India's budget for 2012-13 has confirmed the commitment to spend INR 50 trillion (US$ 1.2 trillion) on infrastructure over the duration of the 2012 to 2017 five-year plan. Half of this investment is expected to come from the private sector, and the government has announced a series of measures to facilitate this investment.
Among the initiatives, the government will allow new sectors to qualify for Viability Funding Gap (VFG) money to make them more attractive to private investors. Sectors such as irrigation, oil & gas infrastructure and fixed telecommunications networks are now eligible for this 'seed money' to finance the early stages of work.
The government also proposes to increase the availability of tax-free bonds to INR 60000 crore (US$ 12 billion) per year in the infrastructure sector, INR 10000 crore (US$ 2 billion) of which will be available to National Highway Authority of India (NHAI) projects.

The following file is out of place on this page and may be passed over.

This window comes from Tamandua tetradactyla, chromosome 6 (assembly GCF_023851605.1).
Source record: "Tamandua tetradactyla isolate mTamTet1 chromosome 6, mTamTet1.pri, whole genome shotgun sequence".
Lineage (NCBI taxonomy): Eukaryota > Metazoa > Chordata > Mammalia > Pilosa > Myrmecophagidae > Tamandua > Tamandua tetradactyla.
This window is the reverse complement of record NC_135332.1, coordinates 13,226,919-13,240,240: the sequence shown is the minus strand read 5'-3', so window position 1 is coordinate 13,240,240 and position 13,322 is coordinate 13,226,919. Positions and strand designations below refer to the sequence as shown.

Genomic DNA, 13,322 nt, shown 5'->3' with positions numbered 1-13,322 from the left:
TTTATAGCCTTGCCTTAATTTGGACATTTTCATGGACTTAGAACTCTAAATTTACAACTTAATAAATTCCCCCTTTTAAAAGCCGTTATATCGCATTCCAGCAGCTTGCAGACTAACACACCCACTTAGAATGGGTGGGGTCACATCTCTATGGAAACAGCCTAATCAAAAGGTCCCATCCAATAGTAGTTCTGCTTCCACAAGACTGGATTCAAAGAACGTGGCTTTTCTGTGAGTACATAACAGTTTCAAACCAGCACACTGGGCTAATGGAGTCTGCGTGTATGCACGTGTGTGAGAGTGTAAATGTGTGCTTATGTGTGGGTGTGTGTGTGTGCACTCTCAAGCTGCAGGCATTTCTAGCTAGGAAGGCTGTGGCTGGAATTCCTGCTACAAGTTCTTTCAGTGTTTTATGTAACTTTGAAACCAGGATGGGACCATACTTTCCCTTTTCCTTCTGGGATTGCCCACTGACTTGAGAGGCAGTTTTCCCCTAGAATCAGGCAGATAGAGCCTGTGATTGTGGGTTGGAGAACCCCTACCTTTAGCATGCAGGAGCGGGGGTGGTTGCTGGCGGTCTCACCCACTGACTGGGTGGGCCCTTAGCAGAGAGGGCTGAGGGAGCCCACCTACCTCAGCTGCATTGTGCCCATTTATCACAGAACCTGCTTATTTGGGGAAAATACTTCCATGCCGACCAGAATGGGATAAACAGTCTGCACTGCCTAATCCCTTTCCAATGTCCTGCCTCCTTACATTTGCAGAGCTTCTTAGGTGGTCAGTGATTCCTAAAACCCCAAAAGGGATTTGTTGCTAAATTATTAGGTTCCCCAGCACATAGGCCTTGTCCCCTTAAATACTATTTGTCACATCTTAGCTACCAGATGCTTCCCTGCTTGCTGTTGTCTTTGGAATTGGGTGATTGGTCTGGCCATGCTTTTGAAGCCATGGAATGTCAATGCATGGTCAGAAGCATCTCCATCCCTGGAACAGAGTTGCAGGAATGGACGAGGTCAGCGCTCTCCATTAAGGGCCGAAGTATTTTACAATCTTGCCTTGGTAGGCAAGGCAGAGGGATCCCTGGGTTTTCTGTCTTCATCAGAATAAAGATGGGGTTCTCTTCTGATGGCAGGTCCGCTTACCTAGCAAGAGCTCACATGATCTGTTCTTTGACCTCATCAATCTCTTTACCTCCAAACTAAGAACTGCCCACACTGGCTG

Earlier this month the government set up an Infrastructure Debt Fund to attract overseas investment in Indian infrastructure. In his budget speech finance minister Pranab Mukherjee said this now stood at INR 8000 crore (US$ 1.6 billion).
Although the budget has been generally welcomed in India, some commentators have questioned the government's ability to attract US$ 500 billion of private investment in the infrastructure sector over the next five years. Anand Sundaresan, managing director of Schwing Stetter India said, "50% of this [US$ 1 trillion infrastructure investment] has to come through Public Private Partnership projects as against 30% in the 11th five-year plan. We have not achieved the PPP target of the 11th five-year plan, therefore, if the government wants to attract private investors for the PPP projects, the necessary reforms and policy changes should be brought in immediately."